U-SQL is a Microsoft query language that combines a declarative SQL-like syntax with C# programming, enabling it to be used to process both structured and unstructured data in big data environments. Introduced in 2015, U-SQL is part of Microsoft's Azure Data Lake Analytics cloud service, but it lets users run queries against multiple data stores in the Azure cloud.

SQL is the standard language for querying relational databases, while C# (pronounced "C-sharp") is a programming language developed by Microsoft. The company integrated them to create U-SQL in response to the emergence of big data systems, which often store unstructured data that can pose different challenges for SQL and procedural programming languages. U-SQL was designed to unify the two approaches by building native extensibility for user-written C# code into a SQL implementation.

U-SQL capabilities

U-SQL has its roots in a declarative and extensible scripting language called SCOPE that Microsoft uses internally. In a 2008 research paper, the company said it developed SCOPE -- short for Structured Computations Optimized for Parallel Execution -- to enable data analysts familiar with SQL to query search logs, internet clickstreams and other massive data sets that increasingly were being stored in distributed platforms like Hadoop instead of SQL-based relational databases.

The integration between SQL and C# in U-SQL is based on SCOPE, as is U-SQL's query execution and optimization framework. U-SQL's metadata system, SQL syntax and language semantics are modeled on standard ANSI SQL and Transact-SQL (T-SQL), Microsoft's implementation of the query language for its SQL Server database. However, U-SQL doesn't fully adhere to ANSI SQL; for example, commands such as SELECT must be written in uppercase letters, and C# syntax is used for expressions inside of commands.  

Microsoft says U-SQL allows users to process any type of data, and at any scale. The language automatically scales queries to employ available system resources, letting users focus on querying data instead of attending to infrastructure needs or writing what Microsoft calls "plumbing code."

As a component of Microsoft's Azure Data Lake platform, U-SQL is the built-in language for analyzing data sets in the Azure Data Lake Store, which is paired with the analytics service to provide a data lake environment in the cloud. U-SQL can also be used to run queries against relational data stores that include Azure SQL Database, SQL Server's cloud-based cousin, as well as Azure SQL Data Warehouse, Azure Blob Storage and SQL Server instances that are set up in Azure virtual machines.

How to use U-SQL

U-SQL code is written as scripts that include a sequence of statements to initiate processing actions. For now, the Azure Data Lake Analytics service only supports batch processing jobs via U-SQL. As a result, queries can't return results directly; according to Microsoft, U-SQL scripts typically are structured to retrieve data from source systems in a rowset format, transform it as needed and then output the transformed data to a file or a U-SQL table for analysis.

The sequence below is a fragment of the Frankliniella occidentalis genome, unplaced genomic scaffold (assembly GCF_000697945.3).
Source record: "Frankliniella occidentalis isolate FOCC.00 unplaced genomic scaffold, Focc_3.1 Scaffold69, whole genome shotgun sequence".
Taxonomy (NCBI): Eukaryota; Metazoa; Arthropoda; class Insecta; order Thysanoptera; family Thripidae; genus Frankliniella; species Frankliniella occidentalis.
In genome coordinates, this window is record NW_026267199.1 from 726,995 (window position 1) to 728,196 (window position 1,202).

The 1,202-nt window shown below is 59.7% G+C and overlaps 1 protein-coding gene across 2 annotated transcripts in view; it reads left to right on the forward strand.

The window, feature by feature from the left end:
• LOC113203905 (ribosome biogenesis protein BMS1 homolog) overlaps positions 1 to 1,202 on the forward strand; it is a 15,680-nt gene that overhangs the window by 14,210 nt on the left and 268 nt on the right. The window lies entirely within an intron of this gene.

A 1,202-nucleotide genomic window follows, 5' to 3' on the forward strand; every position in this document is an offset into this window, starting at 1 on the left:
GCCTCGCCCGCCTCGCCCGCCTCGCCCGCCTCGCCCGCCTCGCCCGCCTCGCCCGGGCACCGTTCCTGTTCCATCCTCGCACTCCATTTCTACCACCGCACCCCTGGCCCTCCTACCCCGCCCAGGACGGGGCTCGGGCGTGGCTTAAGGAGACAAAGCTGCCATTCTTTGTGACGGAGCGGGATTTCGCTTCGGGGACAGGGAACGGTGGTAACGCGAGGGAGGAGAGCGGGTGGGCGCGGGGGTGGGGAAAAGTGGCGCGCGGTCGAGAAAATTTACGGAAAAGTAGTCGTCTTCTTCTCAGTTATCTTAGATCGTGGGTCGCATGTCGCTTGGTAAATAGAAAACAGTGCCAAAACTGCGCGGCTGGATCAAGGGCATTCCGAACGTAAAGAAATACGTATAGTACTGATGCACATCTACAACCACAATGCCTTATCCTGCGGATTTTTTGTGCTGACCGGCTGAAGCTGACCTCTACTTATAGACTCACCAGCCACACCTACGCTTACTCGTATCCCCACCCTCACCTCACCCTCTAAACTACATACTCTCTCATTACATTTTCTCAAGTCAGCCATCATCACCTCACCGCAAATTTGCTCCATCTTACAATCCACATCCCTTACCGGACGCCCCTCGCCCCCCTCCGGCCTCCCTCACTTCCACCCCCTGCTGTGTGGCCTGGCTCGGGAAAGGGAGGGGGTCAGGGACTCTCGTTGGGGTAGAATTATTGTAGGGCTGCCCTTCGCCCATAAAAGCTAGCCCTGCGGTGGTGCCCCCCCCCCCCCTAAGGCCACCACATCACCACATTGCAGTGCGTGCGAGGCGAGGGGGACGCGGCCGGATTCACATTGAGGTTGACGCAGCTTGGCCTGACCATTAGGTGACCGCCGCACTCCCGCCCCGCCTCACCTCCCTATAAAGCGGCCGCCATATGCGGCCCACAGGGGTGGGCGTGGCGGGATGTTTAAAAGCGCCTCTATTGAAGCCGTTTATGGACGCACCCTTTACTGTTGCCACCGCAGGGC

To process sets of unstructured data in a data lake, U-SQL users can apply schema on read -- a common approach in big data systems that don't require conformance to a rigid schema, as relational databases do. Custom processing logic and a variety of user-defined functions, types, aggregates and objects -- the latter including extractors, processors, outputters and more -- can also be inserted into scripts.

The image below shows a simple U-SQL script example from Microsoft. In this case, the script doesn't include any data transformations -- it extracts data from a search log source file, applies a schema and writes the resulting rowset into a CSV file:

U-SQL script example
An example of a U-SQL script

U-SQL scripts can be written and submitted to the Azure Data Lake Analytics service for execution in Visual Studio 2017, using a plug-in called Azure Data Lake and Stream Analytics Tools. A U-SQL extension is also available for Visual Studio Code, Microsoft's lightweight code editor; it's known simply as Azure Data Lake Tools. In addition, users can run U-SQL jobs against Azure Data Lake Analytics via the Azure portal, the Azure CLI command-line interface or Azure PowerShell.   

The other data stores that can be queried with U-SQL are viewed as external data sources. Users need to run federated queries against them, a process that involves creating data source objects in U-SQL to abstract the details of how to connect to a particular data store and hand off queries to its own query engine for execution.

Microsoft says the ability to incorporate custom C# code into U-SQL scripts allows users to express complex business algorithms as part of queries. The use of C# types as a default coding style also makes it easier for users to visualize how data will be processed while writing queries, according to the company.

This was last updated in March 2018

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